Justin Lower Looks to Lock Up PGA TOUR Card in Final Three Events
Justin Lower hit 960 shots over the course of the 2018 Korn Ferry Tour Finals. One fewer, any of them really, and he’d have earned his PGA TOUR card. Instead, he missed his lifelong dream by a shot – narrowly missing a 7-foot birdie putt on the 72nd hole of the Korn Ferry Tour Championship – and headed home for the fall while his good buddy, Jim Knous, headed to Napa for the TOUR’s first event with the last spot in The Finals 25.
“It was tough. I never really missed something that big by a shot, so it was tough to deal with obviously,” Lower said. “But Jimmy’s a great buddy, and I was extremely happy for him and I wanted to let him know that I was happy for him even though I was heartbroken at the time. But the thing that helped me was it wasn’t just that one shot in the four Finals events. It could have been any shot in those four events.”
At 32, Lower is back on the bubble for a PGA TOUR card this season, and his moment for redemption is now. Sitting 24th on the Korn Ferry Tour Points List, the highest he’s ever been at this point in the Regular Season, the Malone University grad is staring down his first TOUR card but needs to hold on for three more events. So he’s keeping it simple, taking it one day and one shot at a time, but all with the hope that this is it and it’s his time for the jump to the big show.
“I feel like I’m ready to go. I feel like I’ve put in my time out here,” Lower said. “That timeframe is a little different for everyone, definitely been different for me as compared to other guys, maybe a little longer than I expected, but I think I’ve proven that I can compete and I’d like to take it to the next level for sure.”
If the last five Korn Ferry Tour events are any indication, he’ll be just fine after posting four top-20s including a runner-up at the BMW Charity Pro-Am.
“It’s definitely been the most consistent I’ve been this season. Game feels good,” Lower said. “The putter’s been the biggest change from the beginning of this year until now. I feel like I’m finally making some. It was pretty frustrating at the beginning of the year, but I feel like that’s the biggest difference so far and hopefully continue to strike it well, which I feel like I’ve always done, and just go from there.”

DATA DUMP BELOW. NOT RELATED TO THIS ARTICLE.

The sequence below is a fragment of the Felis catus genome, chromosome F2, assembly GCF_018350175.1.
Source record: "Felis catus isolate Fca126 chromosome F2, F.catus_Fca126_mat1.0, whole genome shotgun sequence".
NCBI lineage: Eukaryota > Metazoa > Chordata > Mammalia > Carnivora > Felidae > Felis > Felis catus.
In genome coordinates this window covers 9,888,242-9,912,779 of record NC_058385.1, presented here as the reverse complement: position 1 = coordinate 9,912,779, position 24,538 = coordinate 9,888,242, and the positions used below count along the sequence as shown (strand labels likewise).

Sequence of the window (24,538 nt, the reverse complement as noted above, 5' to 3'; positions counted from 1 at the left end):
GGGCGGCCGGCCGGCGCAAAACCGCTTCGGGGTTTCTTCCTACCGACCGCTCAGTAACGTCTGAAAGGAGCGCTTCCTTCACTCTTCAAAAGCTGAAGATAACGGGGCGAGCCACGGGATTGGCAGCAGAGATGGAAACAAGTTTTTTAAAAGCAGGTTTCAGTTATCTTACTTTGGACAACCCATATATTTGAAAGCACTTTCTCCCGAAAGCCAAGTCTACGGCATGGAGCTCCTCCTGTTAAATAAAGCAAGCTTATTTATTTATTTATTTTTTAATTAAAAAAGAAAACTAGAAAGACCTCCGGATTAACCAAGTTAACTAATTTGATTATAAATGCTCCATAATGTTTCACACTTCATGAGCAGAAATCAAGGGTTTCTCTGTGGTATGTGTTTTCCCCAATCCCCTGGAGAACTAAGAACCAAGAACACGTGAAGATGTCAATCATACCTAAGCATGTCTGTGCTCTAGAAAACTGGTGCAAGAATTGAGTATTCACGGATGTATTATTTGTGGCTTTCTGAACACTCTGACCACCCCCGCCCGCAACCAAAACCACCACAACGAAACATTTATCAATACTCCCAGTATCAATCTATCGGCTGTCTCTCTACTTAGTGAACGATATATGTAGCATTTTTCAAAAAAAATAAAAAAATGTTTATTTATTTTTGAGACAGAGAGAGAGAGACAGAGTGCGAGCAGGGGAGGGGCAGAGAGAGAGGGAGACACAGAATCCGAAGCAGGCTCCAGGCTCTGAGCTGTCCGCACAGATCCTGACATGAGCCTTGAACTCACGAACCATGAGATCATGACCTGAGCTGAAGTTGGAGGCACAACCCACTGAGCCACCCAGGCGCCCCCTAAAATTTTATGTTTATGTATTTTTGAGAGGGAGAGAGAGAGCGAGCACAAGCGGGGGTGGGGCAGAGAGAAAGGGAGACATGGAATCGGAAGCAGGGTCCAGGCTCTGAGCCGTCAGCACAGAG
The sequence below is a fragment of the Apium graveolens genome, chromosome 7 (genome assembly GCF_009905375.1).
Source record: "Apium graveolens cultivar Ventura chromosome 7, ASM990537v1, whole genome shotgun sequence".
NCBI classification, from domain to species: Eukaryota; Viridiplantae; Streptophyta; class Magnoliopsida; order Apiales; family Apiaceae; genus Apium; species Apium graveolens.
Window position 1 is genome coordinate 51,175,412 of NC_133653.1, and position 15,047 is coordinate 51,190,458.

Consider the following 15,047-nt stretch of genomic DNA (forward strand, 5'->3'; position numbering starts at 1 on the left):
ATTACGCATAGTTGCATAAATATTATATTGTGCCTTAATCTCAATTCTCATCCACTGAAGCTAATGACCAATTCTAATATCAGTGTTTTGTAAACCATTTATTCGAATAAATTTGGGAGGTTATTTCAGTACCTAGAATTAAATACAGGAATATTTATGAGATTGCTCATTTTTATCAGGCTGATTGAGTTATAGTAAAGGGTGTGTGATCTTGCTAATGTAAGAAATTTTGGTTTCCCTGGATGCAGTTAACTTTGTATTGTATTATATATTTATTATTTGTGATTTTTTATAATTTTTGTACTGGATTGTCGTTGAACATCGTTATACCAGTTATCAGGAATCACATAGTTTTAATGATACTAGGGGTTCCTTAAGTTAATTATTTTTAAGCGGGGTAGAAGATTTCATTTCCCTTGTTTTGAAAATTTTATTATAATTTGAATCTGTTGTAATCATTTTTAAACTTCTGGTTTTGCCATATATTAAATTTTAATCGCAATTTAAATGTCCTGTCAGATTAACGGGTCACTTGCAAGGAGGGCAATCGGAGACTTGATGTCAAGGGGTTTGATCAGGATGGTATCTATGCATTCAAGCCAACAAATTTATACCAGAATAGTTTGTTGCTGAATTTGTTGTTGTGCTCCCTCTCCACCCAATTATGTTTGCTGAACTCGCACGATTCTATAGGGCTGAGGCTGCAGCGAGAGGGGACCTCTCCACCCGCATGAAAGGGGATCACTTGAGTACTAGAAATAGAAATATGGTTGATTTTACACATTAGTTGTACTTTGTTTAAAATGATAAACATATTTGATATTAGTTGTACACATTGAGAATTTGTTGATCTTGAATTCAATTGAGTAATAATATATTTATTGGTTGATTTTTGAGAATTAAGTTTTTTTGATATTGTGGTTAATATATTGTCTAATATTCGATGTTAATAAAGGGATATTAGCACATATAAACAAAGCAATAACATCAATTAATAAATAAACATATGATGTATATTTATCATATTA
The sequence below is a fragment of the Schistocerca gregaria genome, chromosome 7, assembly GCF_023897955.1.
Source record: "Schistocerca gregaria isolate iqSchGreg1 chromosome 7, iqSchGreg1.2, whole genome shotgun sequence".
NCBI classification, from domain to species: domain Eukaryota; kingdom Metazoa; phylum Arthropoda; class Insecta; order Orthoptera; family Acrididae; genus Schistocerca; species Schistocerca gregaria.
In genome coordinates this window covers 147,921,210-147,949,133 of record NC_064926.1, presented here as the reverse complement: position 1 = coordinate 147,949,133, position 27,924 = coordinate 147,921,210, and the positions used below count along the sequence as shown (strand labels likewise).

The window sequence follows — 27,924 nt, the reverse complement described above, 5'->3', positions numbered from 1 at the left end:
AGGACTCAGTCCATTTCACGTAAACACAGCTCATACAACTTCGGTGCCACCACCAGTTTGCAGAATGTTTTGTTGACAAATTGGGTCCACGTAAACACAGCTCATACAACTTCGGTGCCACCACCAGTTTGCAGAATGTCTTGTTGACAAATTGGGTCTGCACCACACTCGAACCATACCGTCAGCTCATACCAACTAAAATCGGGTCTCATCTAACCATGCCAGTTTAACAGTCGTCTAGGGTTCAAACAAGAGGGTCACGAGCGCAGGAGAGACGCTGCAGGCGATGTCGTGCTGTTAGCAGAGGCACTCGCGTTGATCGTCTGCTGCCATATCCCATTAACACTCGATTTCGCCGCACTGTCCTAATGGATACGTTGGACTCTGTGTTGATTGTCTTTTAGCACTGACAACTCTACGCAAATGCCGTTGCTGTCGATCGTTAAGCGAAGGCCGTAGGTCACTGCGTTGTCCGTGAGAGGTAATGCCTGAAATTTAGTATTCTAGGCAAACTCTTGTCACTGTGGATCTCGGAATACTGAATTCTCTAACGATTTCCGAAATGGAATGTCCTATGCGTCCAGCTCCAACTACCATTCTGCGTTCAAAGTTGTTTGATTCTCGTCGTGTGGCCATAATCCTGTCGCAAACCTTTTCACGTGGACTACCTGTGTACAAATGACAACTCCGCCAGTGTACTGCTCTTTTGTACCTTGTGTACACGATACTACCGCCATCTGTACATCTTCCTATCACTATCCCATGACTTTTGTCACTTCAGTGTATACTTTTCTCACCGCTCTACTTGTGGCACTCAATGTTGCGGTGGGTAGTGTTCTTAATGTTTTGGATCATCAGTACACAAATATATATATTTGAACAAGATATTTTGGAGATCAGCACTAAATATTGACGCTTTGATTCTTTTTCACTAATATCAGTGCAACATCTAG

It hasn’t always been as easy over the course of his 10-year career as he’s made it look this season. He remembers the lowest point being in 2015 when he had lost his Korn Ferry Tour status from the season prior and failed to advance out of First Stage of Q-School.
“I remember feeling pretty down in the dumps,” Lower said. “I birdied my last three at First Stage of Q-School, and I thought I was in and then someone in the last group made a birdie to knock me and a couple others out. I just remember that was really tough because I didn’t even have a chance at the next stage. I just had another year on the mini-tours. It was not anything I wanted.”
But that’s the year that sparked change. Frustrated with his 2015 season, Lower went to a new coach in 2016, Mike Emery, and he felt like he really started to gain more clubface control. He has also gained 15 to 20 yards over the last four or five years by learning to use his body and the ground more effectively.
Although the ball-striking has become a strength over the last four or five years, Lower has also had to fight through the same mental struggles that all longtime pros go through. The COVID-19 pandemic brought on mental struggles for so many around the globe, but it actually helped bring Lower out of his. Entering the pandemic-forced three-month break with four straight missed cuts, he came back to competition a different player, finishing 22nd and runner-up in his first two starts last June.
“The first two events were really validating for me. It was really big for me because I was in a pretty dark spot mentally before COVID hit, and I’d really worked on my well-being mentally through that time and it was pretty tough,” Lower said. “I remember playing the event in Mexico, which was our last event, and I didn’t want to be there. It was just a horrible feeling and it’s no fun to go through on the golf course, let alone another country. We all go through low times, but the break during COVID was huge for me.”
The rest of the 2020-21 season has provided further validation. There was the runner-up at the BMW Charity Pro-Am, where he led by three after 54 holes, a fourth at the 2020 Albertsons Boise Open and eight other top-25s since the pandemic hit. Now, the next step is obvious – the PGA TOUR – and if he can hold on and secure his first TOUR card over a decade after turning pro, the emotions on the first tee at the Safeway Open in September just might be a bit overwhelming.
“It’d be validation of a lot of hard work. I’ve been grinding a long time for it,” Lower said. “It’d be a lot of fun. I always picture what it’d be like to play as a member out there, so I want to say I’m looking forward to it but trying to not get ahead of myself at the same time. But I think it’d be a lot of fun.”
This article written by Nick Parker and originally posted by the Korn Ferry Tour here